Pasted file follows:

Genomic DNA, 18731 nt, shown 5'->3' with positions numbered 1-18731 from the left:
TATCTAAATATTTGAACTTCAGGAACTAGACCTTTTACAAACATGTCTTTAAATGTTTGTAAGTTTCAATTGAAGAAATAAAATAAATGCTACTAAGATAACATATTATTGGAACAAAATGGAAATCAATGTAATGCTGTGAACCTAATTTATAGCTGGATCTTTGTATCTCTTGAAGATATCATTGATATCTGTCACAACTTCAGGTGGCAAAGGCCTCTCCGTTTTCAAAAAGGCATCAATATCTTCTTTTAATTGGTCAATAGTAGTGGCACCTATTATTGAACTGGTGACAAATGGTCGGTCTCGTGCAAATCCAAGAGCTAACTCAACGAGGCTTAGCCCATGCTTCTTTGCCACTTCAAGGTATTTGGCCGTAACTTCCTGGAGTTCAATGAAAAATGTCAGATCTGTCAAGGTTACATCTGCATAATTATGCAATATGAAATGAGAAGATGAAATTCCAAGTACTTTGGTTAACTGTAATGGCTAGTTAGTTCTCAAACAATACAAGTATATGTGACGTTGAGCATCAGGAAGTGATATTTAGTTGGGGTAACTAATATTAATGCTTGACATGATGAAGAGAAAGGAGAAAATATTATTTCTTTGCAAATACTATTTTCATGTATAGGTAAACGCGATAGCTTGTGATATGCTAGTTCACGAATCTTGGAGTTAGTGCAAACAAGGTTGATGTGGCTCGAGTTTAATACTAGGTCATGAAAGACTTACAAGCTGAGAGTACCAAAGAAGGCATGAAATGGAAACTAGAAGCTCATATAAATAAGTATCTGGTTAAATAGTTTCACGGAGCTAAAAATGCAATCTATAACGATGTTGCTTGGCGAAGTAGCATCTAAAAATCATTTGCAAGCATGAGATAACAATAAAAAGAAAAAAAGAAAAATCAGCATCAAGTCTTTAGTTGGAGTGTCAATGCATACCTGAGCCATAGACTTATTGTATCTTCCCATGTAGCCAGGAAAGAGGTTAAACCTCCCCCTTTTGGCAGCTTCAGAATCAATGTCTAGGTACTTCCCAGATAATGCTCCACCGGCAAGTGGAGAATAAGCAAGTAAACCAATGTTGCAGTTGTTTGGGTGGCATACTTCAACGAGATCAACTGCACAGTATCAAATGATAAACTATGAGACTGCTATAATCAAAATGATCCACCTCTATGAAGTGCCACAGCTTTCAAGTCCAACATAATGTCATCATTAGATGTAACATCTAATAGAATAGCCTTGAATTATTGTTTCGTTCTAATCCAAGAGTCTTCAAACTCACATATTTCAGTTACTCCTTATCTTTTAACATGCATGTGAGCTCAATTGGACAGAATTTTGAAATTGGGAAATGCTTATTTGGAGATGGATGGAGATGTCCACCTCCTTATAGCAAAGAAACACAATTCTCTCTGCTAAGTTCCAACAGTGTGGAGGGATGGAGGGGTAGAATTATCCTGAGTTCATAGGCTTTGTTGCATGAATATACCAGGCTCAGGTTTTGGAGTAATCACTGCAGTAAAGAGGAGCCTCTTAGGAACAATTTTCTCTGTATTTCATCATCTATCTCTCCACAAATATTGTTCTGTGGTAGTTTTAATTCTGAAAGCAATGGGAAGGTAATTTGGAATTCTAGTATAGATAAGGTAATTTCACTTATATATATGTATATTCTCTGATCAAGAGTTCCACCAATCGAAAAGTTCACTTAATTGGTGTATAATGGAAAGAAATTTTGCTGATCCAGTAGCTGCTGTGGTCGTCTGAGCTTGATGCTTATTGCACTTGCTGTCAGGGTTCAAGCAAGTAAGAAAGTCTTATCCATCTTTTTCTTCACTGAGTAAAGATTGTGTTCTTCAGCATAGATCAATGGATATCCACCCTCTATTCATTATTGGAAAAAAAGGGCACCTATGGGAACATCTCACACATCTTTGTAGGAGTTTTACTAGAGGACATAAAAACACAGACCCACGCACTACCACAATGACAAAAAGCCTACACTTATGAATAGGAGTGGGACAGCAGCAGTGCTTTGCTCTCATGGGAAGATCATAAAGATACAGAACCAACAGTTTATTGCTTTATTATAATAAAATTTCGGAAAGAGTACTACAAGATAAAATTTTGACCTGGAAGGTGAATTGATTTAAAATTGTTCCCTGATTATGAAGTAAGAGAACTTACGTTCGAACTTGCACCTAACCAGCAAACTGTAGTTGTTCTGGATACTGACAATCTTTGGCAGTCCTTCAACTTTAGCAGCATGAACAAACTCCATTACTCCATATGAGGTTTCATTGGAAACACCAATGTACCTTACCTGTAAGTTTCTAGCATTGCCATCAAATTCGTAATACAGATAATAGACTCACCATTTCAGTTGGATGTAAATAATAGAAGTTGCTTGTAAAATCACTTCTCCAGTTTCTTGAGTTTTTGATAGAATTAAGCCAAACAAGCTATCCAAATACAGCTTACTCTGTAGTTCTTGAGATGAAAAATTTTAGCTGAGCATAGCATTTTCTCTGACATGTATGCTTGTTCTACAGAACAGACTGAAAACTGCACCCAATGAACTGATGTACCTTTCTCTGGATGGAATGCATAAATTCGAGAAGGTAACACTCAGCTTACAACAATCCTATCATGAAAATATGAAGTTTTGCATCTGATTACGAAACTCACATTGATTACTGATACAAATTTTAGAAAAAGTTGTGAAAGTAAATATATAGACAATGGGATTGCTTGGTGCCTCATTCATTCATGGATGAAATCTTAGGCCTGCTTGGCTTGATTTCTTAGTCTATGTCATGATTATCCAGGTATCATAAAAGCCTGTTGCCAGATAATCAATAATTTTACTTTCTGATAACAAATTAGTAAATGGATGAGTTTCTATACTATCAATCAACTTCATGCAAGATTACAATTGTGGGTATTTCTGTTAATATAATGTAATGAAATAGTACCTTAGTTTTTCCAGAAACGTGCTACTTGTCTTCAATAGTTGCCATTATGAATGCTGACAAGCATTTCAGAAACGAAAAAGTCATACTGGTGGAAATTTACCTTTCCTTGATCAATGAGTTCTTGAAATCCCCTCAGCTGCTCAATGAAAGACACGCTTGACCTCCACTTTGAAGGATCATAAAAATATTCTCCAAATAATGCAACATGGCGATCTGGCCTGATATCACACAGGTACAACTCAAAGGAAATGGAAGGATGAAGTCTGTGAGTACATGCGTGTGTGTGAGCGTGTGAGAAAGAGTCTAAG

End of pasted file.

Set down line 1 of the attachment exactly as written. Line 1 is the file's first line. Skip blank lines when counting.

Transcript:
Genomic DNA, 18731 nt, shown 5'->3' with positions numbered 1-18731 from the left: